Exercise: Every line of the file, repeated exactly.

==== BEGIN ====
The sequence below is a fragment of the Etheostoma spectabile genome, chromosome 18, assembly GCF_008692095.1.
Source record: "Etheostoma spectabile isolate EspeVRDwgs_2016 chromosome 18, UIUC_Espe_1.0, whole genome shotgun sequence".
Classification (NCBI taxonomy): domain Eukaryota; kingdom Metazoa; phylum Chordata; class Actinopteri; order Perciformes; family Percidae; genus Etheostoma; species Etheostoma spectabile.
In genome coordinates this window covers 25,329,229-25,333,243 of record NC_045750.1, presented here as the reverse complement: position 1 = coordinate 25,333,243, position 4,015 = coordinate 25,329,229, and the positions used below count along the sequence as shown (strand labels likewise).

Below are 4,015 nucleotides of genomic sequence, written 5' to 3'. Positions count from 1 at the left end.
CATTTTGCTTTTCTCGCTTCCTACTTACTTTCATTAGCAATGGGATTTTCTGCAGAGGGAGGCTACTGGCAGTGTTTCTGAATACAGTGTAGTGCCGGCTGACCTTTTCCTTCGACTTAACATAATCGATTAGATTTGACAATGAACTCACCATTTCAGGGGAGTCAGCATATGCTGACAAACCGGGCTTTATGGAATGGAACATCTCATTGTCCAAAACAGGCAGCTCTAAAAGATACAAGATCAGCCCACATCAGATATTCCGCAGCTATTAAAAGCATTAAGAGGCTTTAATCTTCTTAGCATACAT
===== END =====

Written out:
The sequence below is a fragment of the Etheostoma spectabile genome, chromosome 18, assembly GCF_008692095.1.
Source record: "Etheostoma spectabile isolate EspeVRDwgs_2016 chromosome 18, UIUC_Espe_1.0, whole genome shotgun sequence".
Classification (NCBI taxonomy): domain Eukaryota; kingdom Metazoa; phylum Chordata; class Actinopteri; order Perciformes; family Percidae; genus Etheostoma; species Etheostoma spectabile.
In genome coordinates this window covers 25,329,229-25,333,243 of record NC_045750.1, presented here as the reverse complement: position 1 = coordinate 25,333,243, position 4,015 = coordinate 25,329,229, and the positions used below count along the sequence as shown (strand labels likewise).

Below are 4,015 nucleotides of genomic sequence, written 5' to 3'. Positions count from 1 at the left end.
CATTTTGCTTTTCTCGCTTCCTACTTACTTTCATTAGCAATGGGATTTTCTGCAGAGGGAGGCTACTGGCAGTGTTTCTGAATACAGTGTAGTGCCGGCTGACCTTTTCCTTCGACTTAACATAATCGATTAGATTTGACAATGAACTCACCATTTCAGGGGAGTCAGCATATGCTGACAAACCGGGCTTTATGGAATGGAACATCTCATTGTCCAAAACAGGCAGCTCTAAAAGATACAAGATCAGCCCACATCAGATATTCCGCAGCTATTAAAAGCATTAAGAGGCTTTAATCTTCTTAGCATACAT